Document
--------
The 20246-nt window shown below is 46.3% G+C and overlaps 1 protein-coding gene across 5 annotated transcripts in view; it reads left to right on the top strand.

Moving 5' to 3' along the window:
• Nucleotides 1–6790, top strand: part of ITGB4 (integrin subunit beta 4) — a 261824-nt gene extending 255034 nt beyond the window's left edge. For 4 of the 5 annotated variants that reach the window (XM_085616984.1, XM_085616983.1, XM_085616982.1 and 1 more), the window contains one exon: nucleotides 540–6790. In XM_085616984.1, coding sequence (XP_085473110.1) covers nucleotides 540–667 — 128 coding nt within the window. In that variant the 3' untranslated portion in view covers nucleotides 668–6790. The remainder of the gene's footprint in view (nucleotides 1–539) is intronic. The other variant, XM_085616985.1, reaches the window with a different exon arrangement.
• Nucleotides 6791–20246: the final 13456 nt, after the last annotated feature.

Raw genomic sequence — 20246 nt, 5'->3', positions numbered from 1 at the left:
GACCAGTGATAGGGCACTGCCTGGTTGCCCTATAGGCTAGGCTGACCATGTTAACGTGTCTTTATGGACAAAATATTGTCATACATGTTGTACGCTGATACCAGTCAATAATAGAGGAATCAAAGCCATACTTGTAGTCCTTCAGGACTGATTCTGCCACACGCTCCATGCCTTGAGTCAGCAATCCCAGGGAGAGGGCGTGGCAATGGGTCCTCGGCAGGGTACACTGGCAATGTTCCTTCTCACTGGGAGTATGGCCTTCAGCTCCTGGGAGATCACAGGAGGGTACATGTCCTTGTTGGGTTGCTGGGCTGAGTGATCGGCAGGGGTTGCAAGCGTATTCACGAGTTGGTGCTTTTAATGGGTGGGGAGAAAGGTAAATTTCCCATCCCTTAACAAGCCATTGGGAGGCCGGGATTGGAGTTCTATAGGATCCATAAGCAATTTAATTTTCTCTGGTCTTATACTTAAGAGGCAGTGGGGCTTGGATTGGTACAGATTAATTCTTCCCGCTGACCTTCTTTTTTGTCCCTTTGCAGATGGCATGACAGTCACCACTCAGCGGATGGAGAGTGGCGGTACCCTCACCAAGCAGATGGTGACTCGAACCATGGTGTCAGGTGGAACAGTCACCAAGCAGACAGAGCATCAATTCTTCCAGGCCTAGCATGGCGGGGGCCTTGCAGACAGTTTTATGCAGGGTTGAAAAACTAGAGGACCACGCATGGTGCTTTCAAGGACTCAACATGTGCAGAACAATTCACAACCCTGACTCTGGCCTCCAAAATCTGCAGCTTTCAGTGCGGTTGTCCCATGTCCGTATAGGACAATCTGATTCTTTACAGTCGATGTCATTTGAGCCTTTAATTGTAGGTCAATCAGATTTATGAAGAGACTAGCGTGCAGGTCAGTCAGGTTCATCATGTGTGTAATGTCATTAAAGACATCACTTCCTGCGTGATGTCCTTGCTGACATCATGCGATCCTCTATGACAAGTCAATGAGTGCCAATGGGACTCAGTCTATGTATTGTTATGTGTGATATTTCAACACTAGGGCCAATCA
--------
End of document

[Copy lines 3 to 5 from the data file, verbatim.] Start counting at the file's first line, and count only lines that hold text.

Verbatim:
• Nucleotides 1–6790, top strand: part of ITGB4 (integrin subunit beta 4) — a 261824-nt gene extending 255034 nt beyond the window's left edge. For 4 of the 5 annotated variants that reach the window (XM_085616984.1, XM_085616983.1, XM_085616982.1 and 1 more), the window contains one exon: nucleotides 540–6790. In XM_085616984.1, coding sequence (XP_085473110.1) covers nucleotides 540–667 — 128 coding nt within the window. In that variant the 3' untranslated portion in view covers nucleotides 668–6790. The remainder of the gene's footprint in view (nucleotides 1–539) is intronic. The other variant, XM_085616985.1, reaches the window with a different exon arrangement.
• Nucleotides 6791–20246: the final 13456 nt, after the last annotated feature.

Raw genomic sequence — 20246 nt, 5'->3', positions numbered from 1 at the left: